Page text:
The second film seminar in the "Postwar Urban Culture in the USSR" series took place on December 14, at the conference room of the Center for Urban History. The topic of the seminar was "New bourgeouisie in socialist cities." The program included a screening of the Leon Jeannot comedy The Man from M-3 (Poland, 1968). The series of film seminars is part of the "Home: A Century of Change" Exhibition at the Center.
Socialist Poland in the 1960s. Since time immemorial, the most important event in any Pole’s life has been marriage. Marriage divides human existence into two halves – the "before" and "after." Now, however, everything’s changed. The single most important event that could happen to any person is the acquisition of a new apartment. Everything else – including marriage – is subordinated to this worthy purpose.A crucial moment arrives for the film’s protagonist, when he is promised his residence permit. But the document comes with one condition – the new apartment will be given to a new family. The young doctor now has a month to leave his bachelorhood and get married.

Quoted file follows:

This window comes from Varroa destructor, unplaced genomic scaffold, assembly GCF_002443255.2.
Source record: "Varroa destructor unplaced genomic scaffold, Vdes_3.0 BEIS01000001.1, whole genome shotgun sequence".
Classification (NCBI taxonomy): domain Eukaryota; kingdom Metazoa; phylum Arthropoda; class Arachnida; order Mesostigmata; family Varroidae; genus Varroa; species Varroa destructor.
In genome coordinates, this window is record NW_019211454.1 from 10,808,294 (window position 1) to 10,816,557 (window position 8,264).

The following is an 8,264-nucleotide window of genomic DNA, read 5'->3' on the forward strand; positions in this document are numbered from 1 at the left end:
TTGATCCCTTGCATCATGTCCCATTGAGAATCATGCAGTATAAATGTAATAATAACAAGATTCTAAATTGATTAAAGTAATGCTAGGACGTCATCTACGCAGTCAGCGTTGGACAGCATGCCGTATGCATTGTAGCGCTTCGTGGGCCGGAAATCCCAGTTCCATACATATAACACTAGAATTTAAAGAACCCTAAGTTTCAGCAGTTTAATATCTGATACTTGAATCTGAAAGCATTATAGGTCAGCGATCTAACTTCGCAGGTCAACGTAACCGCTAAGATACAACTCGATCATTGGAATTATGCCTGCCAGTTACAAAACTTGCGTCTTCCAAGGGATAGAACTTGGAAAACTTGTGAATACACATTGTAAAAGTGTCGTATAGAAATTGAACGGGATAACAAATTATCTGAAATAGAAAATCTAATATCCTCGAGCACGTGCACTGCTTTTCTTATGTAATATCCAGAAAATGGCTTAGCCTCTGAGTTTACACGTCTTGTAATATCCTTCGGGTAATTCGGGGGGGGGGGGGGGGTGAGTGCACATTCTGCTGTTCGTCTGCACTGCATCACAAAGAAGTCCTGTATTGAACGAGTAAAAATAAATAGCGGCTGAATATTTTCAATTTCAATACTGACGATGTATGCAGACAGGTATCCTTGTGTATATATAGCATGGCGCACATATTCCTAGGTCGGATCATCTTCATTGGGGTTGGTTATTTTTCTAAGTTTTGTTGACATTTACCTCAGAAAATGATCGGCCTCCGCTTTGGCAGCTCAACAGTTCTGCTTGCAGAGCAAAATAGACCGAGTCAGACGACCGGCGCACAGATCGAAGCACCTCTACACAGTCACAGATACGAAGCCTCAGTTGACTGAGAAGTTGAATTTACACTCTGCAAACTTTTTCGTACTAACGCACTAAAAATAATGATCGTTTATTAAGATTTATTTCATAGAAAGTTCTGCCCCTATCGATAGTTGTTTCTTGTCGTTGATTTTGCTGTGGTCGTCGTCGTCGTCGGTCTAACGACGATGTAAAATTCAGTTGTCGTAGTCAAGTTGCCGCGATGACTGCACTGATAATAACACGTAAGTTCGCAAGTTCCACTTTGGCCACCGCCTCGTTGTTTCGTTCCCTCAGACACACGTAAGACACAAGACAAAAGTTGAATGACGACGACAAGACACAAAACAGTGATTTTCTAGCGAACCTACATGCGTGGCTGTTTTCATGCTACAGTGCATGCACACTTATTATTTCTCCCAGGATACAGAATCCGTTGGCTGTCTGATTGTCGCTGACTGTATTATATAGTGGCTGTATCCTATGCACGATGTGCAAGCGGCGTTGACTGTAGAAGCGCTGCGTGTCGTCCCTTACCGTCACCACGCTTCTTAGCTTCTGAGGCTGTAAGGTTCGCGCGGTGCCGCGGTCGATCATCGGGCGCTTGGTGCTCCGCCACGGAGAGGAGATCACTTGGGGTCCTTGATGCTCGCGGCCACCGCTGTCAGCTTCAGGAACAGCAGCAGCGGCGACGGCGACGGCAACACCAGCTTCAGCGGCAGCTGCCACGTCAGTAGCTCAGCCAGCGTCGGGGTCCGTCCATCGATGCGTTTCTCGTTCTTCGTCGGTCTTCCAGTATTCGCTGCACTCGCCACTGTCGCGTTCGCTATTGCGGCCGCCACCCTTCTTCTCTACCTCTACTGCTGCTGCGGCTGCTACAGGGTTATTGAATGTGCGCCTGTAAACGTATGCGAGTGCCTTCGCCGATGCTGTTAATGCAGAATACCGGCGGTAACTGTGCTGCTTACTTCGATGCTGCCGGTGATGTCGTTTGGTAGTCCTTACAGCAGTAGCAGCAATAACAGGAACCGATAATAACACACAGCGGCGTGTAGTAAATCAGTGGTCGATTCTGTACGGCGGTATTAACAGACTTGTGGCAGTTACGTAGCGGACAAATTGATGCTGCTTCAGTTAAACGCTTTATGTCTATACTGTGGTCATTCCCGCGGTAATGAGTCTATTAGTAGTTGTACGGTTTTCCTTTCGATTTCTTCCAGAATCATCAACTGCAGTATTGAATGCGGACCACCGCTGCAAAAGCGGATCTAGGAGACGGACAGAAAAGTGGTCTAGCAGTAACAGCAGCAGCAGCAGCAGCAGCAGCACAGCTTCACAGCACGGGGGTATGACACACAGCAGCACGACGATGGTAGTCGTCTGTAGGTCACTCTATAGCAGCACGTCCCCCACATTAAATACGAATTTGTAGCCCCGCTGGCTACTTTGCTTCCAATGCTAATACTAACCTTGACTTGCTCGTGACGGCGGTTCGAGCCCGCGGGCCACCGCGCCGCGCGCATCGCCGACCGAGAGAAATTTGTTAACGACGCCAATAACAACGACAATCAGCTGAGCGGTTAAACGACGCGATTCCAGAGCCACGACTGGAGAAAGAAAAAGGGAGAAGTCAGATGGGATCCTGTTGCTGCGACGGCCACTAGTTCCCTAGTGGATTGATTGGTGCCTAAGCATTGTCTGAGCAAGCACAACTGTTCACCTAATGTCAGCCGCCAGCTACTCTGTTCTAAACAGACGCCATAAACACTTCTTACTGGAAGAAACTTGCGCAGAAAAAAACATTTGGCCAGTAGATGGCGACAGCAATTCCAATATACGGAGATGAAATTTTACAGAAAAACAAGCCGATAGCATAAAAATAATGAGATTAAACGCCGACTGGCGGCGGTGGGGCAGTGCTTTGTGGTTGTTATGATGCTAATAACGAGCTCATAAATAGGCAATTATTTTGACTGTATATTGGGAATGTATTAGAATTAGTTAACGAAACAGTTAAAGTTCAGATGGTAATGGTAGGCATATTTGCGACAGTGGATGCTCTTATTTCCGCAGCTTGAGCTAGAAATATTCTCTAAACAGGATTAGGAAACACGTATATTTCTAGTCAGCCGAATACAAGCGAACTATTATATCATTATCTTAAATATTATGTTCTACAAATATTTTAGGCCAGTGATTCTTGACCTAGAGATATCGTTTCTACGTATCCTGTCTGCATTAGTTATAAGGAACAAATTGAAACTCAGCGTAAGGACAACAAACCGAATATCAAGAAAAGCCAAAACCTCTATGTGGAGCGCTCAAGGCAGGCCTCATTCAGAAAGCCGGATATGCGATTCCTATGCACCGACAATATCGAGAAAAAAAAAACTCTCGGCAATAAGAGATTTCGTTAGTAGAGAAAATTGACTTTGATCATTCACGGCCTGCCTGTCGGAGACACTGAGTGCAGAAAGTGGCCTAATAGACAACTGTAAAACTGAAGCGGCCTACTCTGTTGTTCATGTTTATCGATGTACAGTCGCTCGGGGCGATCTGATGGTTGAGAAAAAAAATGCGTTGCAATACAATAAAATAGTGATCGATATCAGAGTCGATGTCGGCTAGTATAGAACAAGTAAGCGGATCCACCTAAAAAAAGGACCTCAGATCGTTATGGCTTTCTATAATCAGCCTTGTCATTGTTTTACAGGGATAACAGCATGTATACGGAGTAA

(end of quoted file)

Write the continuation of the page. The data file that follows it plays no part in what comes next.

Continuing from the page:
The comedic narrative captures all the twists and turns of this situation perfectly. It portrays the hopes and dreams, as well as the anxieties and problems of a young person waiting to take his place in a socialist city.Whereas in the 1950s an apartment was an asset in and of itself, a decade later it is a conscious step up for city residents – a step that brings with it specific change, imbuing life with respectability, certainty, and responsibility. Getting your own apartment becomes a rite of passage that everyone must go through.
The Man from M-3 portrays the first steps taken into the new urban culture of a socialist city. To examine how a life of a socialist city resident might develop "after the apartment," participants of the film seminar also discussed the famous Soviet "New Year" film The Irony of Fate, or Enjoy Your Bath!, which helped create a holiday mood.